Kero Kero Bonito levels up: tales of war and humanity's own crippling foolishness explored on 'Civilisation I'

Categories:  Music    The Arts
Friday, October 11th, 2019 at 11:37 AM
Kero Kero Bonito levels up: tales of war and humanity's own crippling foolishness explored on 'Civilisation I' by Livia Homerski

Kero Kero Bonito (KKB) is growing up, and the concern woven throughout their latest EP, “Civilisation I,” is something of an angsty, existential revolution for the British experimental-pop band. The trio, formed by Sarah Bonito, Gus Lobban and Jamie Bulled in 2013, found success through cheeky tracks like “Trampoline,” “Sick Beat” and the infectious anthem of acceptance “Flamingo.”

This release is more serious and mature than previous ones, as KKB seem to be delving into advanced storytelling techniques and thinking about the fate of people in all tenses: past, present and future. The lightheartedness of previous material has been shed and “Civilisation I” emerges with a message of deeper urgency — reform our violent, selfish ways before all is lost.

These themes are lodged in between mystical, video-game inspired synths and eclectic song structures that build KKB’s sonic world, which is what’s stayed mostly the same. And while they’ve dropped the personable bilingual embellishments throughout the verses, it was a gamble for accessibility versus placement. Again, the tone is much more serious, and perhaps the lingual double-Dutch between English and Japanese did not have a place here.

In addition, their production throughout recent releases has morphed into something a bit more layered and fuzzy compared to the squeaky clean J-pop and dance-inspired sound that brought them initial popularity. While KKB were a bit heavy on the shoegaze during 2018’s “Time ‘n’ Place,” they seem to have taken their feet off the distortion-pedal ever so slightly for these new songs.

The beginning of “Battles Lines,” the first track of the EP, begins like the dawn on the day of a battle, with the verses and choruses marching toward the big attack — a vicious, buzzy synth solo that rips through the song. “Battle Lines” is certainly eclectic, and the punchy war-drum percussion and the firing of pinball-like synths could not be more appropriate for such a chaotically subtle song.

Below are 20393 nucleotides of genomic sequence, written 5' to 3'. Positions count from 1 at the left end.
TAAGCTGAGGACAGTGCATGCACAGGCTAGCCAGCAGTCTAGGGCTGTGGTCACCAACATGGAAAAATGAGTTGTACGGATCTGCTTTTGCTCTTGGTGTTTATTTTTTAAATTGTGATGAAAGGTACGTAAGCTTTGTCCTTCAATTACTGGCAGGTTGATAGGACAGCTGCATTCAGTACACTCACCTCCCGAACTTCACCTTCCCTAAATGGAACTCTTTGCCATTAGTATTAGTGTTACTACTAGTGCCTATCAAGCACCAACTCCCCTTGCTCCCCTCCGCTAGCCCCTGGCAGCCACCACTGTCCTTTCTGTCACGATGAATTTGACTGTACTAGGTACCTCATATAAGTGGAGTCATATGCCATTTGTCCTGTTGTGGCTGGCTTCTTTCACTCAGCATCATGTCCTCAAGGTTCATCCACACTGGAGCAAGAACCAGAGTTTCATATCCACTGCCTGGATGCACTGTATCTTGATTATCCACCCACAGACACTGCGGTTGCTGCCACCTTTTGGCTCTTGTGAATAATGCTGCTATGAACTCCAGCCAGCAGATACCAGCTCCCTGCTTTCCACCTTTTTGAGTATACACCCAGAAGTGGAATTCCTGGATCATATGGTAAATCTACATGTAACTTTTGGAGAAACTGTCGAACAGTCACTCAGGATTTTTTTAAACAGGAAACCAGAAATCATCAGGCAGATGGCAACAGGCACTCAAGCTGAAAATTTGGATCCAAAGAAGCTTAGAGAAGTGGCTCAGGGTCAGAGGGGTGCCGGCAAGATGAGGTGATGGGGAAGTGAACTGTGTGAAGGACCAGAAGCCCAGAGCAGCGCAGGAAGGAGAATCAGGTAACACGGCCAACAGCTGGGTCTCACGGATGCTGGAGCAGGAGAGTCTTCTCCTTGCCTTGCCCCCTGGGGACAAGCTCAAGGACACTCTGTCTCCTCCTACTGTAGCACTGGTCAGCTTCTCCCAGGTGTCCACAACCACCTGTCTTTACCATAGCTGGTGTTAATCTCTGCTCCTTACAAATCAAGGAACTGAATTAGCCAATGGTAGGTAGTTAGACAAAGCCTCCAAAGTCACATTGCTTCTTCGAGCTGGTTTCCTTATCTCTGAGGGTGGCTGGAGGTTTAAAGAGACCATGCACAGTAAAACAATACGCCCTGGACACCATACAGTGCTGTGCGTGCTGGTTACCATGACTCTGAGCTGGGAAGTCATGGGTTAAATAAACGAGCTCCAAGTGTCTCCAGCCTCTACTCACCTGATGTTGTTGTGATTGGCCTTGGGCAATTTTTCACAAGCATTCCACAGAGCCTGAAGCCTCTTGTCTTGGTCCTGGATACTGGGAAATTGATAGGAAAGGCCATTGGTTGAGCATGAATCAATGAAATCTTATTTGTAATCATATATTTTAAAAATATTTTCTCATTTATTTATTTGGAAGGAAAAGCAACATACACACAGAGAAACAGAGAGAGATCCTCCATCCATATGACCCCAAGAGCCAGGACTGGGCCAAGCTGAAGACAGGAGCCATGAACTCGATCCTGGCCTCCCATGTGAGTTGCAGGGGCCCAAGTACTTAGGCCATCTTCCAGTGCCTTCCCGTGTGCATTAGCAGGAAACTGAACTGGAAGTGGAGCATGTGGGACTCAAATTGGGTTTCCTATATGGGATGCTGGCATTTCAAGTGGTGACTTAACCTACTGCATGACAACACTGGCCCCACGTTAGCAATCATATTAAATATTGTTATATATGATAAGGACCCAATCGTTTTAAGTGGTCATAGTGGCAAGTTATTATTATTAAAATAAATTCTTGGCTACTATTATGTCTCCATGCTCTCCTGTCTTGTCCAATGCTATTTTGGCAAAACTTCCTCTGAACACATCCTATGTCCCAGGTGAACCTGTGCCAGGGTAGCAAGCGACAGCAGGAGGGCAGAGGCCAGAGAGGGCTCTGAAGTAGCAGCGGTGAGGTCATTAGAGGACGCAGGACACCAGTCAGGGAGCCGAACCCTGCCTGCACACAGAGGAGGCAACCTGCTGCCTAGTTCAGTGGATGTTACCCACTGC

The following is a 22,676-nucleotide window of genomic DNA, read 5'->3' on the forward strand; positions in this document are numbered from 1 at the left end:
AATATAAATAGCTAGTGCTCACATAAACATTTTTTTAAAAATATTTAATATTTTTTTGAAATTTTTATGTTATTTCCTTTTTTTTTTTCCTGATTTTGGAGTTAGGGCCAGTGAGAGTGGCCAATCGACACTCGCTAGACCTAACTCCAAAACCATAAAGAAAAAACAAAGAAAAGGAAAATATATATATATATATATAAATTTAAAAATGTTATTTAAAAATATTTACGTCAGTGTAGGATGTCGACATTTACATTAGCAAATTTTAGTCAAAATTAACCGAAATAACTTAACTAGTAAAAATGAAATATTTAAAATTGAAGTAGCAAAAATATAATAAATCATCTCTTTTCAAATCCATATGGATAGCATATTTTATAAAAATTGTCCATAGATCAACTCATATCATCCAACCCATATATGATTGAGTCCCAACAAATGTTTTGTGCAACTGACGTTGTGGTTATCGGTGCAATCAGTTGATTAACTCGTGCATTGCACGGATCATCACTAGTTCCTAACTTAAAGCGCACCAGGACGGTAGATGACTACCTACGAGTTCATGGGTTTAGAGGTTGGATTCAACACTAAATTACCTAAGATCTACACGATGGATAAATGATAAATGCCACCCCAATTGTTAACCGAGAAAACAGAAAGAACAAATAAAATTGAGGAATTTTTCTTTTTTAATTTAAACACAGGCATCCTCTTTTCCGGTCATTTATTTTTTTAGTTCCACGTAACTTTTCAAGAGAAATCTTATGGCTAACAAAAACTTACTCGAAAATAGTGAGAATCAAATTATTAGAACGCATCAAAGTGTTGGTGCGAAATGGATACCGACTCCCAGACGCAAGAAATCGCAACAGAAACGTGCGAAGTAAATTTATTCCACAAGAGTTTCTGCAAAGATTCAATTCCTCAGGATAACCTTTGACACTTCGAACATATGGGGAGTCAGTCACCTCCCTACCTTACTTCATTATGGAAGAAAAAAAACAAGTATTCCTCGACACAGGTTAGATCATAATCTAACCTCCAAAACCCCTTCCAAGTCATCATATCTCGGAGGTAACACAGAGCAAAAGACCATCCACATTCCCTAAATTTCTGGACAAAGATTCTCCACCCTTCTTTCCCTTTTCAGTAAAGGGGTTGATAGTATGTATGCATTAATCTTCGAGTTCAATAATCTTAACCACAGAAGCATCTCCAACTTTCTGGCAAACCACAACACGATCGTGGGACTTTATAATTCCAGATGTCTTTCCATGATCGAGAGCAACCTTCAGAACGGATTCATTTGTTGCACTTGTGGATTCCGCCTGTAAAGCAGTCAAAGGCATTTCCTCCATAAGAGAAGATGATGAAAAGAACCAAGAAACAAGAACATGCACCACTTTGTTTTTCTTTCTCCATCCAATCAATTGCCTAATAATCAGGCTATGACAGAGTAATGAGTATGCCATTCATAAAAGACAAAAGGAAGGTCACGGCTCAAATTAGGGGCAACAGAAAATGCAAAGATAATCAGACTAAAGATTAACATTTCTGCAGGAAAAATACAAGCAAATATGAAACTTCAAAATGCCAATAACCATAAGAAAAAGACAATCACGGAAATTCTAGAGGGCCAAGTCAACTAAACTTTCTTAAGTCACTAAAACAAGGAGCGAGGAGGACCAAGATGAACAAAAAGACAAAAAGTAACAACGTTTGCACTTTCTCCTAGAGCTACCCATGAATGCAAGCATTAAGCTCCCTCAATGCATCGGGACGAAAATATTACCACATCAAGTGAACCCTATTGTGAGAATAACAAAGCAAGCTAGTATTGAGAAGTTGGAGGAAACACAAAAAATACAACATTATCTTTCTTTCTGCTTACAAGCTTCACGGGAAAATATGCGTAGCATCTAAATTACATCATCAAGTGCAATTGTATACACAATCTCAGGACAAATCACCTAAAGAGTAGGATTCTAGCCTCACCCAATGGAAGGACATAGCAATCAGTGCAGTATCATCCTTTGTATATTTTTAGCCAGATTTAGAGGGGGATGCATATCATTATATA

Bonito keeps the darkness of fascism and war contained with her light vocals, proclaiming: “For in a world that never takes a form, the battle lines are gone. And war is always on, somehow, but we are all the soldiers now.”

This juxtaposition is what pervades throughout “Civilisation I,” and makes the listener forget that they’re dancing to an EP about imminent destruction.

For a song about humanity being eradicated in the furious flames of climate change, “When the Fire Comes Out” is a fairly relaxed song with a tender chord progression in the pop-ballad chorus. According to the band, the inspiration behind the track occurred when the band was touring in California as the horrible wildfires that occurred in 2018 raged.

Between the fluffy synths and floaty pan flute sound that makes frequent appearances in Bonito’s discography, such as on “Flamingo,” listeners are lulled into a dreamy sway, making it all the easier to forget the approaching devastation.

“The River” wraps up the album with a suspenseful and flowing energy. Whereas “When the Fire Comes Out” was a song of a world ending in fire, “The River” drowns the world with a flood.

“We pass down our wisdom. After sunshine comes thunder. The longer the drought, the heavier the clouds” sings Bonito before another gnarly and tempestuous synth solo rings out over the fuzzy and bubbling tide of the accompanying rhythm.

It is interesting that Kero Kero Bonito released work centered around climate doom considering the recent battle cries of activist Greta Thunberg and how everyday, we further stray from the Earth’s grace by continuing to pump chemicals into our atmosphere and dump ocean-life killing plastics into our seas. Taking into consideration that Grimes is also working on an album centered around the destruction of climate change, perhaps we can take this influx of climate-conscious music a sign of the distress that’s permeating our collective consciousness.

Luckily, music can be a thoughtful and empathetic platform that allows people to relate and understand in new ways, so kudos to Kero Kero Bonito for leading a conversation that we desperately need to continue having until the war on our planet is over.

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